sudo systemctl enable astronomer-certified@scheduler.service
  2. Edit the override file for the machine by running the following command:

    sudo systemctl edit astronomer-certified@scheduler.service
  3. In the override file, add the following lines:

    ExecStartPre=/home/astro/airflow-venv/bin/airflow db upgrade

    Note If you're running Airflow 1.10, the command specified here will instead be airflow upgradedb.

  4. Start the service by running:

    sudo systemctl start astronomer-certified@scheduler.service

Step 9: Set up the webserver

The webserver is a core Airflow component that is responsible for rendering the Airflow UI. To configure it on its own machine, follow the steps below.

  1. Enable the webserver by running the following:

    sudo systemctl enable astronomer-certified@webserver.service
  2. Start the webserver by running the following:

    sudo systemctl start astronomer-certified@webserver.service

Note: For added security and stability, we recommend running the webserver behind a reverse proxy and load balancer such as nginx. For more information on this feature, read the Apache Airflow documentation.

Step 10: Set up workers (Celery only)

Workers are an essential component for running Airflow with the Celery executor. To set up Celery workers on your machine:

  1. Create a new systemd unit file specifically for your Celery workers by running the following command:

    sudo -e /etc/systemd/system/astronomer-certified-worker.service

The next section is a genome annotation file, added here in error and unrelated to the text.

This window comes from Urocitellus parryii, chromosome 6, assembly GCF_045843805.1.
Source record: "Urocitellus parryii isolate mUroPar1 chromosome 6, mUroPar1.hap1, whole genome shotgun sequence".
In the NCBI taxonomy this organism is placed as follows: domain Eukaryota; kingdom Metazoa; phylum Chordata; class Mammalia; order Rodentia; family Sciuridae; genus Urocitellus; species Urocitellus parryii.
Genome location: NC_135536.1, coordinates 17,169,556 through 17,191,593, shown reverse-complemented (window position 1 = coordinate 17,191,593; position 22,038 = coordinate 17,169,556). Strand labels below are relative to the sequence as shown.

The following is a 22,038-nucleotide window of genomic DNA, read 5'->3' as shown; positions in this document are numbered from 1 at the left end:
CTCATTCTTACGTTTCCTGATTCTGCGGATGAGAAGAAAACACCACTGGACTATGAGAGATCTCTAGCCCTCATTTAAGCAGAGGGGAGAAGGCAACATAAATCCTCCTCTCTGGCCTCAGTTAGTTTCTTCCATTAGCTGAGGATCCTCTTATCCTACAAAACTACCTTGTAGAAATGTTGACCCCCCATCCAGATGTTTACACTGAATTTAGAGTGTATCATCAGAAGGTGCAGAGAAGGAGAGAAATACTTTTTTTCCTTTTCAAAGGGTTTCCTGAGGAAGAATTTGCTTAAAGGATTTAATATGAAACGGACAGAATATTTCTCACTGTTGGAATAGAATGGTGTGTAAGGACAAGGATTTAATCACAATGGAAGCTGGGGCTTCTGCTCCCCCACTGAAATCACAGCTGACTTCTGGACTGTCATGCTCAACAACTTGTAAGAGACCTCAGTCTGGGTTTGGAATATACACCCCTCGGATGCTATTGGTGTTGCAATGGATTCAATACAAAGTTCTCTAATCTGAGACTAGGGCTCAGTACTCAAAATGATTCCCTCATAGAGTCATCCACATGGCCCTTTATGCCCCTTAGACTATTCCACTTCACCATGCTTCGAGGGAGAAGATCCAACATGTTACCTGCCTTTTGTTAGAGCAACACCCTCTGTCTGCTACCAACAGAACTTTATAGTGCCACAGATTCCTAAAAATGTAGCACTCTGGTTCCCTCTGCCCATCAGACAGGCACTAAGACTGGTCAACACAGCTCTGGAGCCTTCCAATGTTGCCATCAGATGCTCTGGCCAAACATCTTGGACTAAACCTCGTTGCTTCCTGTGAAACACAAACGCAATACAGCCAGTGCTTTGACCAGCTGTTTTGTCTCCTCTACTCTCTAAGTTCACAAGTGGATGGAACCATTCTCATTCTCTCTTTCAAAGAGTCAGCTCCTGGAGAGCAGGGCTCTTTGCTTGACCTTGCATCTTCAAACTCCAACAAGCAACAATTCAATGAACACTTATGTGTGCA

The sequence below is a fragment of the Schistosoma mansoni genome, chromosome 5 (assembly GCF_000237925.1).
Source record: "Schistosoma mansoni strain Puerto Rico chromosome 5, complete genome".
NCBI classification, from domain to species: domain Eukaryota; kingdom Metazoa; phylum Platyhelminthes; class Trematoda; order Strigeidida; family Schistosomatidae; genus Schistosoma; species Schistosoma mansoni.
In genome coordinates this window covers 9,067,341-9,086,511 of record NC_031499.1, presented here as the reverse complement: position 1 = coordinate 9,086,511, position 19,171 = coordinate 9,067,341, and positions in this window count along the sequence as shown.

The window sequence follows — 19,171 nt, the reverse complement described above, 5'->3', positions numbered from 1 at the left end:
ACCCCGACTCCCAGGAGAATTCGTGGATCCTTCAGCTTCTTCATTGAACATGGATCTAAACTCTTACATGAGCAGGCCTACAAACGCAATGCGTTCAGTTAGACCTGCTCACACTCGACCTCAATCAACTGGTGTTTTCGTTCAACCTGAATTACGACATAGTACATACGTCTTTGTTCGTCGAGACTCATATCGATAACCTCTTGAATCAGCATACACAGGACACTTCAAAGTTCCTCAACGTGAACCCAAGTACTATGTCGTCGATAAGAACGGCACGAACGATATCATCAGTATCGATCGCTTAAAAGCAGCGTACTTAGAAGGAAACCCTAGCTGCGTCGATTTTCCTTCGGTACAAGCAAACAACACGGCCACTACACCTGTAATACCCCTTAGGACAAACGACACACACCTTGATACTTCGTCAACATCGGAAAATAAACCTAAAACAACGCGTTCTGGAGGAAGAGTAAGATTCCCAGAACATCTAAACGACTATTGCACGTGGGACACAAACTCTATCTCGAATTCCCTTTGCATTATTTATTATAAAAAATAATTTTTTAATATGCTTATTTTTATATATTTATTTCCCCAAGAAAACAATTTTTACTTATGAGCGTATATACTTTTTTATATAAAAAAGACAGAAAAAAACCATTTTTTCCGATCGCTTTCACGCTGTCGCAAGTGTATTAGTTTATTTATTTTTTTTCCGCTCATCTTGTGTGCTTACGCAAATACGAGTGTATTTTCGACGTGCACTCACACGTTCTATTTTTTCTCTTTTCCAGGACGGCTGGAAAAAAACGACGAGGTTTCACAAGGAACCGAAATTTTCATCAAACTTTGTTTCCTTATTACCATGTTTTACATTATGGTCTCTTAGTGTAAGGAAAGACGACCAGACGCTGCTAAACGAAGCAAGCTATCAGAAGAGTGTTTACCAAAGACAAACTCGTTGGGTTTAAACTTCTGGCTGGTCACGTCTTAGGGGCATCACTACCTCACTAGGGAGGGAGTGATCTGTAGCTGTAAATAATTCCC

2. In the unit file, add the following lines:

    Description=Airflow %I daemon cloud-config.service

    ExecStartPre=/home/astro/airflow-venv/bin/airflow db upgrade
    ExecStart=/home/astro/airflow-venv/bin/airflow celery %i


    Note: You don't need to edit this unit file for Airflow versions earlier than 2.0.

  3. Enable the worker service by running the following command:

    sudo systemctl enable astronomer-certified-worker.service
  4. Start the service by running the following command:

    sudo systemctl start astronomer-certified-worker.service

Step 11: Create an Airflow user

To log in to the Airflow UI, you need to first create an Airflow user:

  1. Switch to your system astro user using the following command:

    sudo -H su -u astro bash

    All Airflow CLI commands must be run from your astro user.

  2. Create a new admin Airflow user with the following command:

    airflow users create -e EMAIL -f FIRSTNAME -l LASTNAME -p PASSWORD -r Admin -u USERNAME

Step 12: Confirm the installation

To confirm that you successfully installed Apache Airflow, open http://localhost:8080 in your web browser. You should see the login screen for the Airflow UI.

Log in with your admin user. From there, you should see Airflow's primary 'DAGs' view:

Empty Airflow UI

Was this page helpful?

Sign up for Developer Updates

Get a summary of new Astro features once a month.

You can unsubscribe at any time.
By proceeding you agree to our Privacy Policy, our Website Terms and to receive emails from Astronomer.